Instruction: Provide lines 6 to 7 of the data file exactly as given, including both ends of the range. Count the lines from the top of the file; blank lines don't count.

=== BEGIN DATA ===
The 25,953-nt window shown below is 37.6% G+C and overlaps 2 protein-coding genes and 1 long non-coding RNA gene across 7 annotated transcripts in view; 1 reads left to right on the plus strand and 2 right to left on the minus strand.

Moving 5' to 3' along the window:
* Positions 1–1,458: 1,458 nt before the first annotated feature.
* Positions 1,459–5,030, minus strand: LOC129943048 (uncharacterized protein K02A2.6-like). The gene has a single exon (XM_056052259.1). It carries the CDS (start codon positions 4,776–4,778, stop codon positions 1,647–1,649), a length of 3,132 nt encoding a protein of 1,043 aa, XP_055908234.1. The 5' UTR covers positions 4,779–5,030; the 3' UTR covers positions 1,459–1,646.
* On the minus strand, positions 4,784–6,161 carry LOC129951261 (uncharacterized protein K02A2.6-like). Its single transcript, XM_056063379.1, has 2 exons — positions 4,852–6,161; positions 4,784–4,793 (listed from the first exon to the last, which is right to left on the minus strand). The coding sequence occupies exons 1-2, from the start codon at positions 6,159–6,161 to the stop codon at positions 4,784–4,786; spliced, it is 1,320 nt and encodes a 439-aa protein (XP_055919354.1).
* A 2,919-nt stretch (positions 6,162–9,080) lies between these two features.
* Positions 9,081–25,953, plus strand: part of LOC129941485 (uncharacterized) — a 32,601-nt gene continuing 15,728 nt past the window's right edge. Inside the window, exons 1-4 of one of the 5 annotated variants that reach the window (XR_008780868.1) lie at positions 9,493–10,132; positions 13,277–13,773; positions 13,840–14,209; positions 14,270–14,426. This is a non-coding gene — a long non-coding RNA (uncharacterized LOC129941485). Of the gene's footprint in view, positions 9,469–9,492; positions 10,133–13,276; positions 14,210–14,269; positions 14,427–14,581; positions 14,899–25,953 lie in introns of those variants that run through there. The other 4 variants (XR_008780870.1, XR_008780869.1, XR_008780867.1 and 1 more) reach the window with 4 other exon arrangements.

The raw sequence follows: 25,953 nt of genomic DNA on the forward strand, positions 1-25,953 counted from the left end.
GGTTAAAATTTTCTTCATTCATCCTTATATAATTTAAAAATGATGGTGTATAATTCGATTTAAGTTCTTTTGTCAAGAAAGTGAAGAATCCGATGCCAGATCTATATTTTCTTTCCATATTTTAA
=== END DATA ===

* A 2,919-nt stretch (positions 6,162–9,080) lies between these two features.
* Positions 9,081–25,953, plus strand: part of LOC129941485 (uncharacterized) — a 32,601-nt gene continuing 15,728 nt past the window's right edge. Inside the window, exons 1-4 of one of the 5 annotated variants that reach the window (XR_008780868.1) lie at positions 9,493–10,132; positions 13,277–13,773; positions 13,840–14,209; positions 14,270–14,426. This is a non-coding gene — a long non-coding RNA (uncharacterized LOC129941485). Of the gene's footprint in view, positions 9,469–9,492; positions 10,133–13,276; positions 14,210–14,269; positions 14,427–14,581; positions 14,899–25,953 lie in introns of those variants that run through there. The other 4 variants (XR_008780870.1, XR_008780869.1, XR_008780867.1 and 1 more) reach the window with 4 other exon arrangements.